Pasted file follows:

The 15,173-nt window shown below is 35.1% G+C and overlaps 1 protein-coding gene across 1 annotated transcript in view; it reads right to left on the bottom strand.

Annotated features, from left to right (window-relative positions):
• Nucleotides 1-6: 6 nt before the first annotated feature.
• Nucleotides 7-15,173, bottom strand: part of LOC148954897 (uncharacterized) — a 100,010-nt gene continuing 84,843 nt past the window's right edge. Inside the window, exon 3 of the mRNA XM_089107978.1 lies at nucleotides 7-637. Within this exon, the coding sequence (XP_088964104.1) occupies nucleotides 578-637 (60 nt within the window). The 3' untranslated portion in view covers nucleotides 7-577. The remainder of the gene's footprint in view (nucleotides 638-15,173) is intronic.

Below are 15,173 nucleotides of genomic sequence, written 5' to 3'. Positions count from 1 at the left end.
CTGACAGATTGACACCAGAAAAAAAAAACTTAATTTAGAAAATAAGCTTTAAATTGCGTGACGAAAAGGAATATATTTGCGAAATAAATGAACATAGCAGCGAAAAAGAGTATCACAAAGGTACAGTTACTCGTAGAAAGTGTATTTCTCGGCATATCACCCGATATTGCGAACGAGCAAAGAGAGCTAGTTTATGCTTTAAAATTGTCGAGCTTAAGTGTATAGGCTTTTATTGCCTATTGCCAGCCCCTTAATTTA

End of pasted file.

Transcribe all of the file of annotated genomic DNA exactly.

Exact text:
The 15,173-nt window shown below is 35.1% G+C and overlaps 1 protein-coding gene across 1 annotated transcript in view; it reads right to left on the bottom strand.

Annotated features, from left to right (window-relative positions):
• Nucleotides 1-6: 6 nt before the first annotated feature.
• Nucleotides 7-15,173, bottom strand: part of LOC148954897 (uncharacterized) — a 100,010-nt gene continuing 84,843 nt past the window's right edge. Inside the window, exon 3 of the mRNA XM_089107978.1 lies at nucleotides 7-637. Within this exon, the coding sequence (XP_088964104.1) occupies nucleotides 578-637 (60 nt within the window). The 3' untranslated portion in view covers nucleotides 7-577. The remainder of the gene's footprint in view (nucleotides 638-15,173) is intronic.

Below are 15,173 nucleotides of genomic sequence, written 5' to 3'. Positions count from 1 at the left end.
CTGACAGATTGACACCAGAAAAAAAAAACTTAATTTAGAAAATAAGCTTTAAATTGCGTGACGAAAAGGAATATATTTGCGAAATAAATGAACATAGCAGCGAAAAAGAGTATCACAAAGGTACAGTTACTCGTAGAAAGTGTATTTCTCGGCATATCACCCGATATTGCGAACGAGCAAAGAGAGCTAGTTTATGCTTTAAAATTGTCGAGCTTAAGTGTATAGGCTTTTATTGCCTATTGCCAGCCCCTTAATTTA